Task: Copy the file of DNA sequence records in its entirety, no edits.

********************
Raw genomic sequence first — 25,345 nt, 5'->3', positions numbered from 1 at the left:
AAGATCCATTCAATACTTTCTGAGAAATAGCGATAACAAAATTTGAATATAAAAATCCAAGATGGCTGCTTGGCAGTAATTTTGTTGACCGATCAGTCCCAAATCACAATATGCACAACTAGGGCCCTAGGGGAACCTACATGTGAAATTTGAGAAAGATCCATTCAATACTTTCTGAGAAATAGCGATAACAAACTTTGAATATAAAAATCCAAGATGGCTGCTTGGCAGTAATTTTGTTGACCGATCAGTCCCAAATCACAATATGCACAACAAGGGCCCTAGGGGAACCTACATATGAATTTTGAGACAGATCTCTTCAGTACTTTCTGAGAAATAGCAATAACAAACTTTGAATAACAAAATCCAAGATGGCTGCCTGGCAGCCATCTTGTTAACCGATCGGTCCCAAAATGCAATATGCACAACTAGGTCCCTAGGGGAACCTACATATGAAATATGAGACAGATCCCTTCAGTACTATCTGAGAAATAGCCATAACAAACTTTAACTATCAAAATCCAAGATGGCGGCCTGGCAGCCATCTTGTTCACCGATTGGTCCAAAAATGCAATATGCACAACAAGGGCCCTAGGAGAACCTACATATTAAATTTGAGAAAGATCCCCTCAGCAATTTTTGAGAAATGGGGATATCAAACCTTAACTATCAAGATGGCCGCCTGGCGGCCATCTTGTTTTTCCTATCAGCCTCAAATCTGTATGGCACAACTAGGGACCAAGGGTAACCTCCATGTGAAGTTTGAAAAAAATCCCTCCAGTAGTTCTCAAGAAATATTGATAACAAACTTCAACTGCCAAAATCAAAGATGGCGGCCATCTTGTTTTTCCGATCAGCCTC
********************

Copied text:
Raw genomic sequence first — 25,345 nt, 5'->3', positions numbered from 1 at the left:
AAGATCCATTCAATACTTTCTGAGAAATAGCGATAACAAAATTTGAATATAAAAATCCAAGATGGCTGCTTGGCAGTAATTTTGTTGACCGATCAGTCCCAAATCACAATATGCACAACTAGGGCCCTAGGGGAACCTACATGTGAAATTTGAGAAAGATCCATTCAATACTTTCTGAGAAATAGCGATAACAAACTTTGAATATAAAAATCCAAGATGGCTGCTTGGCAGTAATTTTGTTGACCGATCAGTCCCAAATCACAATATGCACAACAAGGGCCCTAGGGGAACCTACATATGAATTTTGAGACAGATCTCTTCAGTACTTTCTGAGAAATAGCAATAACAAACTTTGAATAACAAAATCCAAGATGGCTGCCTGGCAGCCATCTTGTTAACCGATCGGTCCCAAAATGCAATATGCACAACTAGGTCCCTAGGGGAACCTACATATGAAATATGAGACAGATCCCTTCAGTACTATCTGAGAAATAGCCATAACAAACTTTAACTATCAAAATCCAAGATGGCGGCCTGGCAGCCATCTTGTTCACCGATTGGTCCAAAAATGCAATATGCACAACAAGGGCCCTAGGAGAACCTACATATTAAATTTGAGAAAGATCCCCTCAGCAATTTTTGAGAAATGGGGATATCAAACCTTAACTATCAAGATGGCCGCCTGGCGGCCATCTTGTTTTTCCTATCAGCCTCAAATCTGTATGGCACAACTAGGGACCAAGGGTAACCTCCATGTGAAGTTTGAAAAAAATCCCTCCAGTAGTTCTCAAGAAATATTGATAACAAACTTCAACTGCCAAAATCAAAGATGGCGGCCATCTTGTTTTTCCGATCAGCCTC